- The governor of Luhansk says Russia is trying to destroy Severodonetsk as its forces heavily bombard the city from all sides.
- Ukraine’s military says Russia’s new flagship of the Black Sea Fleet, the Admiral Makarov, is heading towards Odesa to replace the sunken Moskva.
- The UK’s defence ministry says Russia has lost as many men in three months of war in Ukraine as the Soviet Union did in nine years of war in Afghanistan.
- Ukraine rules out a ceasefire or any territorial concessions to Moscow as Russia steps up its attack in the country’s east and south.
- Kyiv extends the period of martial law and general mobilisation in the country for an additional 90 days, until August 23.
Here are the updates on Monday, May 23:
Shelling kills one person in Luhansk, child dies from injures: Governor
Russian shells hit more than 70 residential buildings in the Luhansk region on Sunday and killed one person in Lysychansk, the region’s governor has said.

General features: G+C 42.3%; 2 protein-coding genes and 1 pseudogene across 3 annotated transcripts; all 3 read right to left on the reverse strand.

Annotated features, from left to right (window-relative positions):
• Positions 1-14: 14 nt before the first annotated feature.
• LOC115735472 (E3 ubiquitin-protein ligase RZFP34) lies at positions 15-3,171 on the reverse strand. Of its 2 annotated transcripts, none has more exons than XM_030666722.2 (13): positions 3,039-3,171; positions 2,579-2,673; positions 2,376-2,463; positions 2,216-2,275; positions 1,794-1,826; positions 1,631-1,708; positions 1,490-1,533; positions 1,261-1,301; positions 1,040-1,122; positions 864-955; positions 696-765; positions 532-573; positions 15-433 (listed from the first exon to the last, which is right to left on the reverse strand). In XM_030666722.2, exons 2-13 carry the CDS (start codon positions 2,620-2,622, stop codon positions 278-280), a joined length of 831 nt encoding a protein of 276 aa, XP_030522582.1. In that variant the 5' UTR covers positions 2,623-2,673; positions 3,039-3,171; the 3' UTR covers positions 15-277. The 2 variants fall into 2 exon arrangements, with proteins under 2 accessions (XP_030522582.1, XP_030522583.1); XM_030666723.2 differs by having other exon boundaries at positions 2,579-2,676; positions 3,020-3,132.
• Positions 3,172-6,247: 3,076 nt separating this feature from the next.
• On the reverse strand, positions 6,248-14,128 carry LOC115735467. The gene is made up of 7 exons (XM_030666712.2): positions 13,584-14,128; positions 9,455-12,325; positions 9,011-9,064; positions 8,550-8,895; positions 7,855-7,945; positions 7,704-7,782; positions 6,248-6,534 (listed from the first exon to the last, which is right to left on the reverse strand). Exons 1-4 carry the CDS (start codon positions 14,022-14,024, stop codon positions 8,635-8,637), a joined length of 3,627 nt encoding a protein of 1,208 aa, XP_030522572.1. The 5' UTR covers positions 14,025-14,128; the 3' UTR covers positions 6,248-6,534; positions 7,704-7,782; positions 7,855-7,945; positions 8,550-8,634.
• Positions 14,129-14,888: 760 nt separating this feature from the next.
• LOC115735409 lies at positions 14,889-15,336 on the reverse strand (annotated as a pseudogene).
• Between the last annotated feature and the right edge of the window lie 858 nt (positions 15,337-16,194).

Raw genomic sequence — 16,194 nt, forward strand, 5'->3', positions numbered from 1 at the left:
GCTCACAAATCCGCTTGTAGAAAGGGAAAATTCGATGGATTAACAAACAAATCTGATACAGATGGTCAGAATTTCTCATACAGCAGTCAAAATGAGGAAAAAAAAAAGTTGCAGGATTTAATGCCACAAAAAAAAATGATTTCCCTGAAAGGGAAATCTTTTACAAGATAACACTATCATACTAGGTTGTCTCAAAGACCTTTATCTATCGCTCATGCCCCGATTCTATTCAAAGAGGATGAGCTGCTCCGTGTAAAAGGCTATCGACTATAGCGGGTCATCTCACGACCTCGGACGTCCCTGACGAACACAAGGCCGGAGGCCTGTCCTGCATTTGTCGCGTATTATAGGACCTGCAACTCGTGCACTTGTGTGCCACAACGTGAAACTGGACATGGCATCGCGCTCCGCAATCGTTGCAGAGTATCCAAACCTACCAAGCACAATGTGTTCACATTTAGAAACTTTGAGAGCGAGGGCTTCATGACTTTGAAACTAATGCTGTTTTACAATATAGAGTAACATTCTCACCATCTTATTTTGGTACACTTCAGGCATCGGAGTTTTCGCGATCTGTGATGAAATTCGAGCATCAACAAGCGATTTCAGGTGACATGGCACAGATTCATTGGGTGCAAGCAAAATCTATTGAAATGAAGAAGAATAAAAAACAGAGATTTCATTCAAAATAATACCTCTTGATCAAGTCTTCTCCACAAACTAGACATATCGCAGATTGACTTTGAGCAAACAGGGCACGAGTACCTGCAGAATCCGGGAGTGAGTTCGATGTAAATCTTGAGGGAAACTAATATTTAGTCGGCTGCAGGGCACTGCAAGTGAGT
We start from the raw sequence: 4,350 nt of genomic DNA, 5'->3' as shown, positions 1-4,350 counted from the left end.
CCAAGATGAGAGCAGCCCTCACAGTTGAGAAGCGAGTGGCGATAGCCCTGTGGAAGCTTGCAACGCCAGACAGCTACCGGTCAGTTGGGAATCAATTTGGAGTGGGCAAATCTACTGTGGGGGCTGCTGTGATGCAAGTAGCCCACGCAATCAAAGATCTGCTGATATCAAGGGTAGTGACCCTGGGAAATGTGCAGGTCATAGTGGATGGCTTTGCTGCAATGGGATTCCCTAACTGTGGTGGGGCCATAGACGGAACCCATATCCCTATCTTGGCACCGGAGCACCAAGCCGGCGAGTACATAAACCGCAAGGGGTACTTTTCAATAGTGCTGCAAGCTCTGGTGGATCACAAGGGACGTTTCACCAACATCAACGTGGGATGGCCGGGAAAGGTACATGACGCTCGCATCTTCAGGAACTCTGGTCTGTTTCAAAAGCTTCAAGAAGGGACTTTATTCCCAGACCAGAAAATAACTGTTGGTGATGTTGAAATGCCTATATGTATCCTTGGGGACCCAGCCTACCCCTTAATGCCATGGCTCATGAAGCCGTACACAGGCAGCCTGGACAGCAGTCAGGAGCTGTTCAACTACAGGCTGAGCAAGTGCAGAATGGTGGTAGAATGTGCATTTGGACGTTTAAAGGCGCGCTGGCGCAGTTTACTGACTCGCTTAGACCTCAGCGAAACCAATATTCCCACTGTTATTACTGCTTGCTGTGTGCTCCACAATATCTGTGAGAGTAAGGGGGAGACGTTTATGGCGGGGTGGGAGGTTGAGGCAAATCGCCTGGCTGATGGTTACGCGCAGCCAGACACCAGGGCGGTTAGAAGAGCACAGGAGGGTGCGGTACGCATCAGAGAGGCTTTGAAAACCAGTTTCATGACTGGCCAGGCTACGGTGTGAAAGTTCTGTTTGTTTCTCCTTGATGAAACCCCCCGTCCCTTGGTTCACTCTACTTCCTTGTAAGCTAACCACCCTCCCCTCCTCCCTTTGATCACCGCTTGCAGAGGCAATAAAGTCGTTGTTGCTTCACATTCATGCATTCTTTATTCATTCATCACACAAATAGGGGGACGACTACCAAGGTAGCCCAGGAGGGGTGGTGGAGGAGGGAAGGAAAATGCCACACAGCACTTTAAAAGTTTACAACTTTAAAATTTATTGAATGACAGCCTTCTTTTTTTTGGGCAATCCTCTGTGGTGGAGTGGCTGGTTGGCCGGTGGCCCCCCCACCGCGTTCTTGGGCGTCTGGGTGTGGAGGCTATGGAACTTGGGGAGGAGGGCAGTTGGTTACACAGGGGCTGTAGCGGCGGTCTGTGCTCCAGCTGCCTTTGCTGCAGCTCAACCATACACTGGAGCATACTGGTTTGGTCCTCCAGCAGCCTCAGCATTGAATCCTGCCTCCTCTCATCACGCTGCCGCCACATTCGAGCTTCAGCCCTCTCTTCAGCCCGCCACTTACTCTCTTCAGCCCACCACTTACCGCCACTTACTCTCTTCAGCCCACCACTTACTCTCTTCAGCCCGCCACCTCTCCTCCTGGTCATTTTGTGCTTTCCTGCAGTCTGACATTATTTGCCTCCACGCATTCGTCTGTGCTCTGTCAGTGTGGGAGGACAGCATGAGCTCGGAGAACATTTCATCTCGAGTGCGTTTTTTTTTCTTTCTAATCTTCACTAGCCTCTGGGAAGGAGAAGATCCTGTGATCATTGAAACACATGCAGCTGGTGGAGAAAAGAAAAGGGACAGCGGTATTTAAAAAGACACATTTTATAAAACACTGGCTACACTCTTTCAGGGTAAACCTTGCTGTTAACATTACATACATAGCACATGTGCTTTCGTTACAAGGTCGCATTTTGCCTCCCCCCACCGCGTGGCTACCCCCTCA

Serhiy Haidai said the person died when their apartment was hit by a shell in the evening.
He added that a child injured in the town of Pryvillya, when it came under fire on May 7, died in intensive care.
Russia says it controls 95% of Luhansk
Russian forces now control 95 percent Luhansk, Russia’s media has said.
Ukraine’s forces are still holding Severodonetsk and Lysychansk, the Zvezda TV channel, run by the Russian defence ministry, said on Sunday.
Russia’s losses in Ukraine’s three months war as high as the USSR’s in Afghanistan: UK